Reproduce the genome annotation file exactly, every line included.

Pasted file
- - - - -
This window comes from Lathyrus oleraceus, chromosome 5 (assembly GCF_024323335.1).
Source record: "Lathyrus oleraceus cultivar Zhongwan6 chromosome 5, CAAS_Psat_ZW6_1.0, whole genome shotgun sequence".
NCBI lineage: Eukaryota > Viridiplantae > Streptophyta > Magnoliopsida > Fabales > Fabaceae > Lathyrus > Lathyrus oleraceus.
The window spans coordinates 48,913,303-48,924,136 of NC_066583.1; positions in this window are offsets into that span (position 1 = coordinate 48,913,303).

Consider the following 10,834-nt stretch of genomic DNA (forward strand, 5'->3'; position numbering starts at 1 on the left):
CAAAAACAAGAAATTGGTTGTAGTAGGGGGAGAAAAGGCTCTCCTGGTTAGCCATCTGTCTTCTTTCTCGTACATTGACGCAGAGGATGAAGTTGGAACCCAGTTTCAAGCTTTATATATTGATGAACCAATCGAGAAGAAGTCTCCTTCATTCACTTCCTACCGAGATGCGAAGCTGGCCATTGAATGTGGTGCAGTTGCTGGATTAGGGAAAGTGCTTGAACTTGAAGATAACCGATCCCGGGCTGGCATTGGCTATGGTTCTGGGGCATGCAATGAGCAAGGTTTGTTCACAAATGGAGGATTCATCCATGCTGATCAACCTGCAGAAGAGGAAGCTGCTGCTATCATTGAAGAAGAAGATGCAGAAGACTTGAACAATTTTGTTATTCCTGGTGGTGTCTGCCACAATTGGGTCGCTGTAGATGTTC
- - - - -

This window comes from Lathyrus oleraceus, chromosome 5 (assembly GCF_024323335.1).
Source record: "Lathyrus oleraceus cultivar Zhongwan6 chromosome 5, CAAS_Psat_ZW6_1.0, whole genome shotgun sequence".
NCBI lineage: Eukaryota > Viridiplantae > Streptophyta > Magnoliopsida > Fabales > Fabaceae > Lathyrus > Lathyrus oleraceus.
The window spans coordinates 48,913,303-48,924,136 of NC_066583.1; positions in this window are offsets into that span (position 1 = coordinate 48,913,303).

Consider the following 10,834-nt stretch of genomic DNA (forward strand, 5'->3'; position numbering starts at 1 on the left):
CAAAAACAAGAAATTGGTTGTAGTAGGGGGAGAAAAGGCTCTCCTGGTTAGCCATCTGTCTTCTTTCTCGTACATTGACGCAGAGGATGAAGTTGGAACCCAGTTTCAAGCTTTATATATTGATGAACCAATCGAGAAGAAGTCTCCTTCATTCACTTCCTACCGAGATGCGAAGCTGGCCATTGAATGTGGTGCAGTTGCTGGATTAGGGAAAGTGCTTGAACTTGAAGATAACCGATCCCGGGCTGGCATTGGCTATGGTTCTGGGGCATGCAATGAGCAAGGTTTGTTCACAAATGGAGGATTCATCCATGCTGATCAACCTGCAGAAGAGGAAGCTGCTGCTATCATTGAAGAAGAAGATGCAGAAGACTTGAACAATTTTGTTATTCCTGGTGGTGTCTGCCACAATTGGGTCGCTGTAGATGTTC